0
$\begingroup$

I'm reading the book "The Quantum Theory of Light", by Rodney Loudon, and I came across the following passage describing the general form of the electromagnetic field in a cubical conductive cavity with side length $L$:

The electric field in empty space must satisfy...the Maxwell equation $\nabla\cdot\overrightarrow{\mathbf E}=0$. The solution that satisfies the boundary conditions has components:$$E_x(\mathbf{rt})=E_x(t)\cos(k_xx)\sin(k_yy)\sin(k_zz),$$ $$E_y(\mathbf{rt})=E_y(t)\sin(k_xx)\cos(k_yy)\sin(k_zz),$$ $$E_z(\mathbf{rt})=E_z(t)\sin(k_xx)\sin(k_yy)\cos(k_zz).$$

The problem is, I don't see how this equation satisfies $\nabla\cdot\overrightarrow{\mathbf E}=0$ at all. Specifically, it seems like the value of the lhs of that equation is$$-(E_x(t)+E_y(t)+E_z(t))(\sin(k_xx)\sin(k_yy)\sin(k_zz)).$$There's no reason that $(E_x+E_y+E_z)$ needs to be zero, but it also can't be true that $\sin(k_xx)\sin(k_yy)\sin(k_zz)=0$ for every point in the cavity. Can anyone tell me what I am missing here?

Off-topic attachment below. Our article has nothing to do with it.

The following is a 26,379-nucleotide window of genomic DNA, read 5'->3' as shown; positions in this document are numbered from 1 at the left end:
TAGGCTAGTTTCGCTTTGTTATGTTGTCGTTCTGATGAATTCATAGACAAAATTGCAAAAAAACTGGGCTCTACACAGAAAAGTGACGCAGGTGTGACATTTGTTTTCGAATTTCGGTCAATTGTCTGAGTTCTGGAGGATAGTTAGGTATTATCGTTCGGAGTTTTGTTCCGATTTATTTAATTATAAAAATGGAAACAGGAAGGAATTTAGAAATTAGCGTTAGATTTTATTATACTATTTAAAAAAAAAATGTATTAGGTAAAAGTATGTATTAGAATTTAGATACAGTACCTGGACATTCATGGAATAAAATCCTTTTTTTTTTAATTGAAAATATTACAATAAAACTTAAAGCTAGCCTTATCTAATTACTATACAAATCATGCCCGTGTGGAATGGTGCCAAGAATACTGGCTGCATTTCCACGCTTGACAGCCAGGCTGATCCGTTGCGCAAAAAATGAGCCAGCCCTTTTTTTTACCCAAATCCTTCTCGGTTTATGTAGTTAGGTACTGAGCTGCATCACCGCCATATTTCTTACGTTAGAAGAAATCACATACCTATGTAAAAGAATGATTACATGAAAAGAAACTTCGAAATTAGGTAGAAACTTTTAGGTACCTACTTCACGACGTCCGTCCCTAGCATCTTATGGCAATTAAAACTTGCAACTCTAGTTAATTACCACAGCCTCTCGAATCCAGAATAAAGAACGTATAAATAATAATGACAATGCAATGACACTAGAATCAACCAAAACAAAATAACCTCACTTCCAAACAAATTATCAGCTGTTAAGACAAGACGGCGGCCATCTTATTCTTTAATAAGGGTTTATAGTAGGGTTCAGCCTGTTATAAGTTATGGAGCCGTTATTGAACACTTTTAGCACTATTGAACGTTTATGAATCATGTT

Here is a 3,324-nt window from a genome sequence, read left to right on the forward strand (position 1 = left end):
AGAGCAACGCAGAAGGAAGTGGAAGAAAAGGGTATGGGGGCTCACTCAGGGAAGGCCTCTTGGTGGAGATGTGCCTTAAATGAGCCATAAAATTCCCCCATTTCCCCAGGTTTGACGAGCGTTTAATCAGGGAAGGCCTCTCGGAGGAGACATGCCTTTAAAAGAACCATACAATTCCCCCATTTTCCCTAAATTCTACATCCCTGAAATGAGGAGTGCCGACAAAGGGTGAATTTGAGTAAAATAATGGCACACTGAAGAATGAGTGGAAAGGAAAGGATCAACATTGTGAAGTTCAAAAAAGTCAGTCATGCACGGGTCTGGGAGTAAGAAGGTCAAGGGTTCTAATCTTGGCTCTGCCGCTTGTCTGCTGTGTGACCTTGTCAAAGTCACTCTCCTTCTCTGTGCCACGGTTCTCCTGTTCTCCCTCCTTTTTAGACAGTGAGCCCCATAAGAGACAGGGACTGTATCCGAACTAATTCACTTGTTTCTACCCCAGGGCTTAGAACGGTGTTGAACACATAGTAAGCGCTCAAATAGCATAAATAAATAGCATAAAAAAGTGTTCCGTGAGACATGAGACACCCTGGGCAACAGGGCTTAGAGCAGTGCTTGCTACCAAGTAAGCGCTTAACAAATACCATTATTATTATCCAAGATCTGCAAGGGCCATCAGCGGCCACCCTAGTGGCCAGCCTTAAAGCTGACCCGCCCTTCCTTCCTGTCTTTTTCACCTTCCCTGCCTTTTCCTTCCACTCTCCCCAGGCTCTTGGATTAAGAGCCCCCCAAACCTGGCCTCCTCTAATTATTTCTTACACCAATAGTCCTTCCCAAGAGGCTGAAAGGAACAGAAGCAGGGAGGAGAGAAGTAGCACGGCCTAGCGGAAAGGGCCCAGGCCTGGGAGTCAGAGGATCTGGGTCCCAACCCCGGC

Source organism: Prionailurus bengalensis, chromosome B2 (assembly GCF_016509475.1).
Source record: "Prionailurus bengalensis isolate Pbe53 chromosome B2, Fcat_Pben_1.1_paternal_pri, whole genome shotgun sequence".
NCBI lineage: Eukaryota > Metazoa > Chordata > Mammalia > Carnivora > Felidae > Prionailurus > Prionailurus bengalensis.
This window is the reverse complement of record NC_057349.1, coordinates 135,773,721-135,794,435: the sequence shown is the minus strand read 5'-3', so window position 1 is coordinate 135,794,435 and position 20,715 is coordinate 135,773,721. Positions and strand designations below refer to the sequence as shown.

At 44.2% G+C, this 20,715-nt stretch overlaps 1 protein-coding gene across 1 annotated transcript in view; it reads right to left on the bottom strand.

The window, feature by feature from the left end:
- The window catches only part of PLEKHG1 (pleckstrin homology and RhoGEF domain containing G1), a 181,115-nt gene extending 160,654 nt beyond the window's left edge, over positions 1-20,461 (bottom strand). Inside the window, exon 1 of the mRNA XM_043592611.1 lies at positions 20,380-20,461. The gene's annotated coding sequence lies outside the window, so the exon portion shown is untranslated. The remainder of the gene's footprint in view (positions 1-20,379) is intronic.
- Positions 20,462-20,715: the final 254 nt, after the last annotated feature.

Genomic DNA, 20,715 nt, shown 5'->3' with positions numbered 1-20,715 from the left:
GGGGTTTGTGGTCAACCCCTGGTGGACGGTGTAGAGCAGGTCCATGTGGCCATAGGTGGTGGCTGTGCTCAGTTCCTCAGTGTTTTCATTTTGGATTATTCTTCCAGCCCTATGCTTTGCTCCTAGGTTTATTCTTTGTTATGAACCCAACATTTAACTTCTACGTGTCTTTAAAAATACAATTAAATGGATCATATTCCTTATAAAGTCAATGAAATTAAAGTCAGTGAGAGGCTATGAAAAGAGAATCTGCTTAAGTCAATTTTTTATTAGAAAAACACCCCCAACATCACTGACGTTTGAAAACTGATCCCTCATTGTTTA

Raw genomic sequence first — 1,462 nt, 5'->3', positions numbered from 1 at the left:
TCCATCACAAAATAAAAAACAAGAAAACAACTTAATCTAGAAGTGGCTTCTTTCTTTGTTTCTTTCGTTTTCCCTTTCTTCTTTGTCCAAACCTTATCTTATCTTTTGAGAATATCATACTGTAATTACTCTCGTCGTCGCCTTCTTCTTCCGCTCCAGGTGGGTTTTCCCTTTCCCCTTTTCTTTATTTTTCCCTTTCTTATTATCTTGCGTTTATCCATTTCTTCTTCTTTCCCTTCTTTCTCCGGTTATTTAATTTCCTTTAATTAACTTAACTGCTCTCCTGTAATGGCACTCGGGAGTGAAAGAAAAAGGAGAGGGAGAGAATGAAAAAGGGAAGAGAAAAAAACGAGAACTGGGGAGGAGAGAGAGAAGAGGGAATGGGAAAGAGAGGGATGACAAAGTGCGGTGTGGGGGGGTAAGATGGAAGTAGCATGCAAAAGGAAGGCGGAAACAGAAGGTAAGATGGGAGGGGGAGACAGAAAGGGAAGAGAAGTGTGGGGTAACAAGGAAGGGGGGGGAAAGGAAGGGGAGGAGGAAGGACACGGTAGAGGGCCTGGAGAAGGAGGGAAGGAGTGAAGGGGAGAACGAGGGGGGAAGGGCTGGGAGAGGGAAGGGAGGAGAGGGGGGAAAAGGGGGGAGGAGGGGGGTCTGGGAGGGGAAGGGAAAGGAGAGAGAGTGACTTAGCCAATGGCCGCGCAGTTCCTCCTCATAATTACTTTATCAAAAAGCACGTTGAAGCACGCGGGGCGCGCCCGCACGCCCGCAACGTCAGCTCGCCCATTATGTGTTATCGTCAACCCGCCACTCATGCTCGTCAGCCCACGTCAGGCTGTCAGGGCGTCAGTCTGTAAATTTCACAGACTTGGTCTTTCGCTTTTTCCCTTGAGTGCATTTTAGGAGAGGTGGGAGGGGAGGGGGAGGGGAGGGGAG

$\endgroup$

1 Answer 1

2
$\begingroup$

Your expression given for $\, \vec{\nabla} \cdot \vec{E}(\vec{r}, t)\,$ is wrong. It should instead read $$-\left(k_x E_x(t)+k_y E_y(t)+k_z E_z(t)\right)\left(\sin(k_x x) \sin(k_y y) \sin(k_z z)\right).$$ Thus the Maxwell equation $\, \vec{\nabla} \cdot \vec{E}(\vec{r},t) =0 \, $ implies $\, k_x E_x(t)+k_y E_y(t)+k_z E_z(t)=\vec{k} \cdot \vec{E}(t) =0 \, $ in conformity with eq. (1.1.6) of your textbook.

$\endgroup$

Your Answer

By clicking “Post Your Answer”, you agree to our terms of service and acknowledge you have read our privacy policy.

Not the answer you're looking for? Browse other questions tagged or ask your own question.